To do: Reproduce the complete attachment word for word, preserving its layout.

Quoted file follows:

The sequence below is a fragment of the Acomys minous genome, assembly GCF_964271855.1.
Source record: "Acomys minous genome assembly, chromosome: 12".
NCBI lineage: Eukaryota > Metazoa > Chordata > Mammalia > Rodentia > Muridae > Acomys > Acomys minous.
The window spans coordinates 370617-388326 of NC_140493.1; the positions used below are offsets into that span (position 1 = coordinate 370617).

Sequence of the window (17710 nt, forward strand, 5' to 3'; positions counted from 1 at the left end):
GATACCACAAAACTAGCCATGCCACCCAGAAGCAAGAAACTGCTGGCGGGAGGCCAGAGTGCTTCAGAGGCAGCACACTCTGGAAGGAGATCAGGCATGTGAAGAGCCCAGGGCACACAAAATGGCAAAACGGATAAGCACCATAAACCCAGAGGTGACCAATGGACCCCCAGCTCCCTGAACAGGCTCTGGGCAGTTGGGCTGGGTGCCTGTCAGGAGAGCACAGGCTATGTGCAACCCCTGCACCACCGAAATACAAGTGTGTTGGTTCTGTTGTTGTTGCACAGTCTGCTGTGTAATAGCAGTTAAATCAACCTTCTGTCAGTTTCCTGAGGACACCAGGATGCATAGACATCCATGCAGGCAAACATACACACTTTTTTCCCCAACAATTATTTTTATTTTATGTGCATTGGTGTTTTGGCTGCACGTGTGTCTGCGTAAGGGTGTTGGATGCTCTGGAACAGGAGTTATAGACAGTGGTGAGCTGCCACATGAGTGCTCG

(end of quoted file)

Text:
The sequence below is a fragment of the Acomys minous genome, assembly GCF_964271855.1.
Source record: "Acomys minous genome assembly, chromosome: 12".
NCBI lineage: Eukaryota > Metazoa > Chordata > Mammalia > Rodentia > Muridae > Acomys > Acomys minous.
The window spans coordinates 370617-388326 of NC_140493.1; the positions used below are offsets into that span (position 1 = coordinate 370617).

Sequence of the window (17710 nt, forward strand, 5' to 3'; positions counted from 1 at the left end):
GATACCACAAAACTAGCCATGCCACCCAGAAGCAAGAAACTGCTGGCGGGAGGCCAGAGTGCTTCAGAGGCAGCACACTCTGGAAGGAGATCAGGCATGTGAAGAGCCCAGGGCACACAAAATGGCAAAACGGATAAGCACCATAAACCCAGAGGTGACCAATGGACCCCCAGCTCCCTGAACAGGCTCTGGGCAGTTGGGCTGGGTGCCTGTCAGGAGAGCACAGGCTATGTGCAACCCCTGCACCACCGAAATACAAGTGTGTTGGTTCTGTTGTTGTTGCACAGTCTGCTGTGTAATAGCAGTTAAATCAACCTTCTGTCAGTTTCCTGAGGACACCAGGATGCATAGACATCCATGCAGGCAAACATACACACTTTTTTCCCCAACAATTATTTTTATTTTATGTGCATTGGTGTTTTGGCTGCACGTGTGTCTGCGTAAGGGTGTTGGATGCTCTGGAACAGGAGTTATAGACAGTGGTGAGCTGCCACATGAGTGCTCG